The Lottery: Behind The Scenes Of The NBA's Weirdest Tradition
- There's no stranger event in sports than the NBA draft lottery—which is why I love it. After attending for the first time, here's my behind-the-scenes look at the ping-pong pandemonium.
The NBA held its draft lottery in New York City last night, and the Celtics are officially on the clock after landing the No. 1 pick. Meanwhile, the Lakers can breathe easy after remaining in the top three, and the Hinkie pick swaps came through for Philadelphia. I've loved the lottery my whole life, and on Tuesday night I was on the scene wandering around the Hilton ballroom in Midtown Manhattan. Here are 12 notes from the dumbest and best tradition the NBA has.
1. Before I got to New York, I was in Boston for Game 7. Milling around the court beforehand, talk turned to the lottery the next night. "This is a hell of a 36 hours," one executive said. It was delivered with a grin and a shaking head. Even the Celtics have been baffled by what's happening here. That continued Tuesday night.
"Game last night, Game 7," Celtics owner Wyc Grousbeck said. "Tough Washington team, credit to them... Game tomorrow night, tough Cleveland team. And now you squeeze in the lottery, and you win the pick? I don't know what's happening here. It's pretty amazing."
On Monday, I'd heard that Celtics owners were actually a little bit reluctant to represent the team at the lottery. While Boston obviously had the best odds of landing the No. 1 pick, everyone around the team knew that this was still only a 25% shot.
Meanwhile, Celtics fans have spent the last four months penciling Markelle Fultz into every lineup of the future. Nobody was in a rush to be the one who went on stage and came away looking like the bad luck charm. Eventually, Grousbeck stepped up and accepted the role.
Whatever he did, it worked. The Celtics won Game 7, they're getting ready for the Cavs, and now they have the most valuable asset in the draft. Maybe they'll trade it for Jimmy Butler. Maybe they keep it and draft Fultz, and instead of trading for Jimmy, they sign Gordon Hayward. I don't know. This is all getting ridiculous.
2. As I mentioned, Tuesday was my first time attending the lottery in person. I've always loved the event because it has everything that's dramatic about following basketball—one fluke stroke of luck can reshape the next decade—coupled with everything a little bit weird and silly that makes the NBA more fun than other sports. And I'm happy to report back that the lottery is just as weird and silly in person.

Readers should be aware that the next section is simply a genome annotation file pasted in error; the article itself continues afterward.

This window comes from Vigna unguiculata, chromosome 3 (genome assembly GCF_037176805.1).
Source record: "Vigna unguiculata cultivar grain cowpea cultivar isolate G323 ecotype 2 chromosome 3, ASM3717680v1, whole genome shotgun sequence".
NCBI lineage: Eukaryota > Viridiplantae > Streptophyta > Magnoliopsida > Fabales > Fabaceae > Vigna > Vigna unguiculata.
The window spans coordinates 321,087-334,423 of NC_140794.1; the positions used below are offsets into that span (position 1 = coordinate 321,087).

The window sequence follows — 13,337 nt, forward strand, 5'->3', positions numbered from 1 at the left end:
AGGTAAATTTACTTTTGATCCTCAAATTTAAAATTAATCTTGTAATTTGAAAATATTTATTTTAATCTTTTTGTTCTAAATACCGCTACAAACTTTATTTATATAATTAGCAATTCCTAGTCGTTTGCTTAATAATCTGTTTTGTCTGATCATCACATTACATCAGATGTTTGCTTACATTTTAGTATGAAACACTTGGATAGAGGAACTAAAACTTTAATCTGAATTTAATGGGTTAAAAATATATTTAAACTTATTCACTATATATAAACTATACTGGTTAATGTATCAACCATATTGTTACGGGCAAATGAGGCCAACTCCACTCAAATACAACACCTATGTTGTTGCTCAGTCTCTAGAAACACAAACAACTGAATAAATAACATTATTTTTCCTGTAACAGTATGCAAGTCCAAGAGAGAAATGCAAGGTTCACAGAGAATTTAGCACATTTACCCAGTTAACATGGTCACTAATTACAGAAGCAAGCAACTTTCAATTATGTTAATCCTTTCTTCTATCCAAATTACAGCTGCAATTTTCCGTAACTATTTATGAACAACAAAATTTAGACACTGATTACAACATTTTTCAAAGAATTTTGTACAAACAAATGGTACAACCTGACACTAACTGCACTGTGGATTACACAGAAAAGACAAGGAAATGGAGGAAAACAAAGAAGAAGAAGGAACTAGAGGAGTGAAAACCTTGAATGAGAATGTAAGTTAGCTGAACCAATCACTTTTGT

3. No, I never want to attend a formal event again without at least one Larry O'Brien Trophy, and ping pong ball centerpieces on every table.
4. Michael Finley didn't have a good luck charm as he represented the Mavs on Tuesday. He wasn't worried. "It's out of my control," he said. "I don't have to make a free throw, so I'm good." Andrew Wiggins didn't have one, either. "But I'm confident," he grinned. One GM didn't have anything, but only because he'd seen others bring out various heirlooms and lose. He didn't want to make family keepsakes look bad. Meanwhile, Magic coach Frank Vogel gave the most coachtastic answer possible to the luck question.
"Only my karma down the stretch," Vogel said. "Trying to win games and honoring the basketball gods—that was my good-luck charm."
5. At the other end of the spectrum, Sixers President Scott O'Neil was practically weighed downed with good luck. He came equipped with a) a two-dollar bill, b) a prayer card from his wife, c) a little gold angel figurine from one daughter, and d) two letters from his other daughters—one that said, "Never stop dreaming," and one from his youngest daughter that he wasn't allowed to open until the lottery began.
I asked O'Neil whether he ever let himself simulate the lottery on the internet. "I have not done one sim, no," O'Neil said beforehand. "I definitely couldn't handle it. We're doing it live. And I did feel a heavy dose of nausea when I stepped on the escalator to come up here. It's totally out of your control. There's a lot riding on tonight."
Related: most teams involved Tuesday had six or seven representatives at the lottery. The Sixers had 42 seats reserved in the main ballroom where the picks were announced. It was incredible. Whether in Philly or New York, no team goes harder for the lottery than the Sixers. Also, Embiid with the Shirley Temple at the Sixers podium was perfect.
6. In the room and at the reception beforehand, the cross-section of lottery attendees includes: basketball lifers who work in front offices, league staffers, NBA alumni turned team ambassadors, extremely wealthy people who own these teams, their children running around taking photos, reporters (also taking photos), and then a handful of 19-year-olds who will actually be lottery picks. It's a strange mix. it's gotta be weirdest for the players.